> >:
>
> >Mike,
>
> >I have seen some people who have changed from the one shot colour
> >cameras to mono cameras, but not vice versa. As you will be limited to
> >short exposure times without the wedge (and even with the wedge if you
> >don't also buy an autoguider or the STAR2000 thingy)
>
> Another poster seemed to imply that I would have reduced sensitivity
> using guiding on the MX vs the SBIG 7, but being new to this I might
> have misunderstood(?). The price of the MX though is certainly more
> managable.
The sensitivity loss, is because half the light gathering area of the CCD,
is being used to guide. Conversely though, the advantages of these cameras,
is that you can guide on any object in the FOV, and they have lower noise
levels than the SBIG cameras (can allow you to operate without dark frames).
The guiding however also results in some more thermal noise being generated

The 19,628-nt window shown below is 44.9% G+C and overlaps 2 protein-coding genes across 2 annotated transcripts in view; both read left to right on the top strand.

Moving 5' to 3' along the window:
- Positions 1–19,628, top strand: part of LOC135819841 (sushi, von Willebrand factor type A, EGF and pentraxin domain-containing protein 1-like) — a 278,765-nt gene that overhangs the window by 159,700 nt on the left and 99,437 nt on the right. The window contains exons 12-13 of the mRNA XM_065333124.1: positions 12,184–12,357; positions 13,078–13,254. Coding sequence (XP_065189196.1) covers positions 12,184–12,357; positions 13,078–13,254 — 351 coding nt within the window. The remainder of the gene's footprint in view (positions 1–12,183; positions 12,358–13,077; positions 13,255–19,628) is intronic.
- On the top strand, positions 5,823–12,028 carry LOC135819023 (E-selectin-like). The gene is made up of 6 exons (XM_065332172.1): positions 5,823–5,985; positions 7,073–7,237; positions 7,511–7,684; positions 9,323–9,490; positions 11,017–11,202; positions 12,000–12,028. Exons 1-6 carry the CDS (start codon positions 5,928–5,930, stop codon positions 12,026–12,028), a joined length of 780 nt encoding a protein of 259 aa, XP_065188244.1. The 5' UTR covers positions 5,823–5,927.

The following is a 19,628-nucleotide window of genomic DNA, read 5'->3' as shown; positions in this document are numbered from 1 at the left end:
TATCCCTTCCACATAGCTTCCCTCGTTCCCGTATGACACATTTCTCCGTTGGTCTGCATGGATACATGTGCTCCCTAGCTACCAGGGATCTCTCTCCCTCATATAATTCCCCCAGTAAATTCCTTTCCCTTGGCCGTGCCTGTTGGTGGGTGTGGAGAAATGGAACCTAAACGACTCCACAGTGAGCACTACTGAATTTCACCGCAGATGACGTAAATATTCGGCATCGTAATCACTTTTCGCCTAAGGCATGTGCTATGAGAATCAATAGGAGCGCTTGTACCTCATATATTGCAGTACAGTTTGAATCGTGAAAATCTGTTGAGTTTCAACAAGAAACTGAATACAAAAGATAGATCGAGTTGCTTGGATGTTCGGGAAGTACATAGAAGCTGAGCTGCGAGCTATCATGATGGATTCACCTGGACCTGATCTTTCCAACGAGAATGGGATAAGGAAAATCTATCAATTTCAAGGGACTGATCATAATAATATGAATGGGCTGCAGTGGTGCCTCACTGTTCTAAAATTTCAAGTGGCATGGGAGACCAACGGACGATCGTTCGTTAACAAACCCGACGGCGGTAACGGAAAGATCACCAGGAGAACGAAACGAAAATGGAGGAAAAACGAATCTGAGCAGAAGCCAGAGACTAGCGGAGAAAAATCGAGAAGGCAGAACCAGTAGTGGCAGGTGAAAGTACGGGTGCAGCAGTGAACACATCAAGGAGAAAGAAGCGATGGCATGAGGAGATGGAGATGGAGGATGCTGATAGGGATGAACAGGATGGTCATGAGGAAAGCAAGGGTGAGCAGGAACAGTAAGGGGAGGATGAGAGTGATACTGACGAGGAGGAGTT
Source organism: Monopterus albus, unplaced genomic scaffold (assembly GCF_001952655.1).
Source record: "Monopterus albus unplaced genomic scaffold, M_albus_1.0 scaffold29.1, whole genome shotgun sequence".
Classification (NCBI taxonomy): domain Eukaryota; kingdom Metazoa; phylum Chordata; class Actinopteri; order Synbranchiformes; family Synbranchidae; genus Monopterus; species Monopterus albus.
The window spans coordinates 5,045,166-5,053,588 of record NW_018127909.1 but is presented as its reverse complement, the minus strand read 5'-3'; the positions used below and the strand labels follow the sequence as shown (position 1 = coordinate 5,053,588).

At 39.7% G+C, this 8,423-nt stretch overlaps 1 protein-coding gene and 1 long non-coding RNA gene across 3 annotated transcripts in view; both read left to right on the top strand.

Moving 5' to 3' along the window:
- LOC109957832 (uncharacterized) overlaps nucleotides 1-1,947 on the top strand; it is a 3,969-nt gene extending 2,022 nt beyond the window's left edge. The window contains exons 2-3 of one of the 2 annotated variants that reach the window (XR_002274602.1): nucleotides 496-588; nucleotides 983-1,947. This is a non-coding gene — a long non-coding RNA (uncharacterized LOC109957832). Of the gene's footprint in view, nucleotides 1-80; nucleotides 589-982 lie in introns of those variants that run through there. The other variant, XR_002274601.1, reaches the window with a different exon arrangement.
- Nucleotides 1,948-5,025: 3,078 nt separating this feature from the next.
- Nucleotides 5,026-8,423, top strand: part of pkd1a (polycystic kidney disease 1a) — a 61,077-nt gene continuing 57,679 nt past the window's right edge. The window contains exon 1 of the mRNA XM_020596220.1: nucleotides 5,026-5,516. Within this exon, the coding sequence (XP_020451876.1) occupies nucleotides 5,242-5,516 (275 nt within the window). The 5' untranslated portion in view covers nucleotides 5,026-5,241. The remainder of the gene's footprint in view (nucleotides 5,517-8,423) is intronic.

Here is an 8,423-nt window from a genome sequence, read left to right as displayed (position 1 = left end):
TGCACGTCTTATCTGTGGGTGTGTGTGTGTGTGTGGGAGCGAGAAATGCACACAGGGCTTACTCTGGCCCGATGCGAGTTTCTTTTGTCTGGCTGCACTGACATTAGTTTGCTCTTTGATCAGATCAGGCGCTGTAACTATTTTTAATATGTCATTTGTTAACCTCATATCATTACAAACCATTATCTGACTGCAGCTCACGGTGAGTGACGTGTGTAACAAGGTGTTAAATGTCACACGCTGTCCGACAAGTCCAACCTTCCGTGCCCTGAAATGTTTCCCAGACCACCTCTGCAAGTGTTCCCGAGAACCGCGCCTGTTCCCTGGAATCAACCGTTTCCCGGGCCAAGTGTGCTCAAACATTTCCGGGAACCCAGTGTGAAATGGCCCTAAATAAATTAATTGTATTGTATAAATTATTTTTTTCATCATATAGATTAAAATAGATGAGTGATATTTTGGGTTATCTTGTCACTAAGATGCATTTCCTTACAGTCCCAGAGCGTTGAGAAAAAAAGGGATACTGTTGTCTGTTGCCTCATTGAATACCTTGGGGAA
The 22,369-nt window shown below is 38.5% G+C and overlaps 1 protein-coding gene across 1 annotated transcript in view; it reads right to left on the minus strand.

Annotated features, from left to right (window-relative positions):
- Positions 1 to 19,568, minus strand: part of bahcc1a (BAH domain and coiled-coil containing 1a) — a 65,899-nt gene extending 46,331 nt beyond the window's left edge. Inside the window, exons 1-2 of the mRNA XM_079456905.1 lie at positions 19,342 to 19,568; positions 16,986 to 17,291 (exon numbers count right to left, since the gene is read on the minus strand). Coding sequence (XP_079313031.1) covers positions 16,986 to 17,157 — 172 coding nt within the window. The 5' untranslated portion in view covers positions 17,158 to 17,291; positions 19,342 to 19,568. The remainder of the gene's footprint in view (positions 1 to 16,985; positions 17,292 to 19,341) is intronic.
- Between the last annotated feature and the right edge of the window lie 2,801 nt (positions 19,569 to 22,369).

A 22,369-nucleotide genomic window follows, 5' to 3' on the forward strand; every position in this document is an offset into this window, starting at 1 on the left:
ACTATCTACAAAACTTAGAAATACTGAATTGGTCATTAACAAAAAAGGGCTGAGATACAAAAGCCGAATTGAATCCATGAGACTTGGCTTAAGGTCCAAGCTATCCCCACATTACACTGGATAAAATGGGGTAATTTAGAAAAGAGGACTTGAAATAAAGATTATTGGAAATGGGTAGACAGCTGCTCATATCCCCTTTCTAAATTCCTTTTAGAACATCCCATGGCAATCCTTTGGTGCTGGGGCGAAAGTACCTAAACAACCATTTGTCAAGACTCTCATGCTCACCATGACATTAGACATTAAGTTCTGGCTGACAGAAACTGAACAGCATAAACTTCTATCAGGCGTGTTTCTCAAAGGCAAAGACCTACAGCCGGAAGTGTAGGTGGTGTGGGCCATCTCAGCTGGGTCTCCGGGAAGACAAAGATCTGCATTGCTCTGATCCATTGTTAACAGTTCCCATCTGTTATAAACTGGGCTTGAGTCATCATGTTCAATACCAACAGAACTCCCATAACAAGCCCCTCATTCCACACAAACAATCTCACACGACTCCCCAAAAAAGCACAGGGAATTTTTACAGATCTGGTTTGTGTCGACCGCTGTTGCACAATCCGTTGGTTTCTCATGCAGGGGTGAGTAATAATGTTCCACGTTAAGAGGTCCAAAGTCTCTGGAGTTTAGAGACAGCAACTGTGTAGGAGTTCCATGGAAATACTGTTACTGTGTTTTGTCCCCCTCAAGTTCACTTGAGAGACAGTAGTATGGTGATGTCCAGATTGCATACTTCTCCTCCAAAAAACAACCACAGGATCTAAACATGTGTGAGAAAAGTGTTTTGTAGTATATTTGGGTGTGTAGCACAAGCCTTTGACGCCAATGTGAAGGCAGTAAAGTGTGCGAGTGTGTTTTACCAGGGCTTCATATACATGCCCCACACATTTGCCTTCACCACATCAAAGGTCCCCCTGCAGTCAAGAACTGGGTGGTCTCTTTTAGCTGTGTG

by the readout operations (this increases the more frequently you do guide
corrections).
The SBIG system, has a seperate guide CCD, so there is no loss from the main
CCD, and no added 'guide noise' on the main CCD. The 'downside', is it can
be very hard to find a suitable object to guide on (the guide CCD, is quite
small, and a fixed distance from the main chip). Hence it is common when
imaging with the SBIG cameras, to use a tool like SkyMap, and generate an
overlay, with the sizes and locations for both the main, and guide CCD, for
your own scope, to allow planning to find a suitable guide object. This
approach is therefore perhaps better for 'planned' imaging, than 'casual'
imaging.
I have one Starlight camera, and one SBIG camera. The Starlight, is very
good, provided you are aware of the disadvantages, and much quicker/easier
to use for 'quick' imaging. I use mine on my smaller scope, as a 'mobile'
instrument (where the lower weight is a really big advantage). The MX716, is
a truly 'great' little camera.

Best Wishes

> >I would very much